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In 2005, three East Sussex divers stumbled upon a large pile of iron cannons in Normans Bay, whilst trying to free a lobster pot. Shortly after the discovery, surveys were carried out on the 'Norman's Bay wreck' by Wessex Archaeology. Between the wooden ribs and planking of the ship, protruding from the seabed, they recorded three 24-pounder cannons, seven 12-pounder cannons, fifteen 6-pounder cannons and two 3-pounder cannons along with several that were too deeply buried or concreted to be measured.

The archaeologists also encountered a layer of uniform red bricks scattered around, along with various pieces of thin copper sheeting which may represent fragments of the ship's kettle. Taking the length of the visible remains as a guide, the vessel was estimated to have been approximately 40 m long, with a breadth of around 12 m. The ship's size and its armament clearly suggested that the ship was a 17th or 18th century warship.

Anchor at Norman.

Possible identification

After its discovery, many believed the Normans Bay wreck to be the remnant of HMS Resolution - a 70-gun third rate warship that sank in the bay during the great storm of 1703. However, after dendrochronological analysis, the wood of the hull section appears to have originated in Germany or the Low Countries, with a felling date shortly after 1659. Although the Royal Navy could have imported the timber, it is thought to be more likely that the wreck is a Dutch ship.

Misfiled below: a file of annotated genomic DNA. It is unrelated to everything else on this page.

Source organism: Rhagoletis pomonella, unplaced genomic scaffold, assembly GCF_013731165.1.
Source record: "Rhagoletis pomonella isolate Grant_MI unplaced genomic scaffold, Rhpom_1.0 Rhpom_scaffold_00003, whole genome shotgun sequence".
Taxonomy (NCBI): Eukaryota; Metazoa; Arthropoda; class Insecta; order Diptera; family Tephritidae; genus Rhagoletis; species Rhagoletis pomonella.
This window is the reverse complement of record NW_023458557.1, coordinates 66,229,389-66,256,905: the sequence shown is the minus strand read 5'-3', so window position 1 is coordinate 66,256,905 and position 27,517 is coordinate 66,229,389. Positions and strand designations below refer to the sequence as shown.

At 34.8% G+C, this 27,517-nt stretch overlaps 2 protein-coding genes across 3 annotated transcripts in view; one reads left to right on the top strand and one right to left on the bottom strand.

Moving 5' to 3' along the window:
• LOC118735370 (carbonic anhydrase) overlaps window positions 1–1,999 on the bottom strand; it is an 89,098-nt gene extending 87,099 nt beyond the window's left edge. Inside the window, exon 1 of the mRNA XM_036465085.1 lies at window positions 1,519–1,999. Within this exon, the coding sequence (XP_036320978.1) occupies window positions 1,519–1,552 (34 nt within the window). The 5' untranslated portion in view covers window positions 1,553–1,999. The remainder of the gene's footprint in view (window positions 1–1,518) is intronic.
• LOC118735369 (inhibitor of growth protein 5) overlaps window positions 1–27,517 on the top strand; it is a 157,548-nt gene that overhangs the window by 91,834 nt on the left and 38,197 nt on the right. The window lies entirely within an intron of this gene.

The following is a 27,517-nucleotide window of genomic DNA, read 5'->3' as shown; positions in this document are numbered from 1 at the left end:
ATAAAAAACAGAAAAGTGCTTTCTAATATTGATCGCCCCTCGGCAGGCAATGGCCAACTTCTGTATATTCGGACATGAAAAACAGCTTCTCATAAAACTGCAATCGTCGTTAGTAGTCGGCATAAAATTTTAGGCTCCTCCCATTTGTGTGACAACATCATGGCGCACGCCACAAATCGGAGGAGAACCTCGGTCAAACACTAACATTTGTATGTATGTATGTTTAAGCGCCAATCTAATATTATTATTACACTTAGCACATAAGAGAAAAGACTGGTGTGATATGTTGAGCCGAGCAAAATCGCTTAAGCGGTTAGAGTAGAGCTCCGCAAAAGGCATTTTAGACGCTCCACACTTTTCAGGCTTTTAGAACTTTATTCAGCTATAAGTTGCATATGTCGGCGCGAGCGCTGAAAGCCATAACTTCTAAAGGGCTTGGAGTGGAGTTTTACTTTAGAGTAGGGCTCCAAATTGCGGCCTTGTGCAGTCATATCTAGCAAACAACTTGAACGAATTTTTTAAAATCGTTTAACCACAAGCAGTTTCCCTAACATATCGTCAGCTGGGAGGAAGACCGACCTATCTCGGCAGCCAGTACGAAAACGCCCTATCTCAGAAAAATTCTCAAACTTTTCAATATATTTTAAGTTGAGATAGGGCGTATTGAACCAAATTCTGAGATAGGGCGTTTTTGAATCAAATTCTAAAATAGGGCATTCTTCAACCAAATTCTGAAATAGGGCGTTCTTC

Recorded losses in Norman's Bay indeed include several Dutch men of war, lost in 1690 at the Battle of Beachy Head. This battle was fought between an allied English and Dutch force against the French, during the Nine Years' War (1688 - 1697). Heavily outnumbered, the Dutch under command of Cornelis Evertsen, quickly engaged in the attack, but found itself poorly supported by the English.

Although Evertsen managed to save much of his squadron by suddenly anchoring while under sail, causing the enemy fleet to be carried away with the tidal stream, the battle resulted in a crushing defeat, with heavy Dutch losses. Of the Dutch ships Friesland, WapenVan Utrecht, Maagd van Enkhuizen, Elswoud, Tholen and two unknown vessels, three are supposed to have sunk in Normans Bay.


Type: Warship

Associated with: Dutch Republic, Dutch Admiralty

Condition: (Partly) preserved in situ, Published archaeological documentation available

Heritage status: Legally protected

Involved institutions: Wessex Archaeology, English Heritage, Nautical Archaeology Society

Fictional depiction of the Battle of Beachy head on 10 July, 1690 (Steel engraving by Jean Antoine Théodore de Gudin (1802 - 11 April 1880).


The Norman's Bay site, lying at a depth of 7 to 15 m, appears to be relatively stable, although some increased exposure of timbers has been noted in the southwest of the site. As part of the recording process in 2007, two iron survey pins used as a baseline for the post excavation plan have been left on location for sediment monitoring purposes. As the site also seems to be undisturbed by salvage attempts, it surely holds important information on 17th century warship technology. Even though the Norman's Bay Wreck it hasn't been conclusively identified, it has been a protected wreck under the Protection of Wrecks Act (1973) since 14th June 2006.

Norman's Bay Wreck

Site plan of Norman's Bay wreck.

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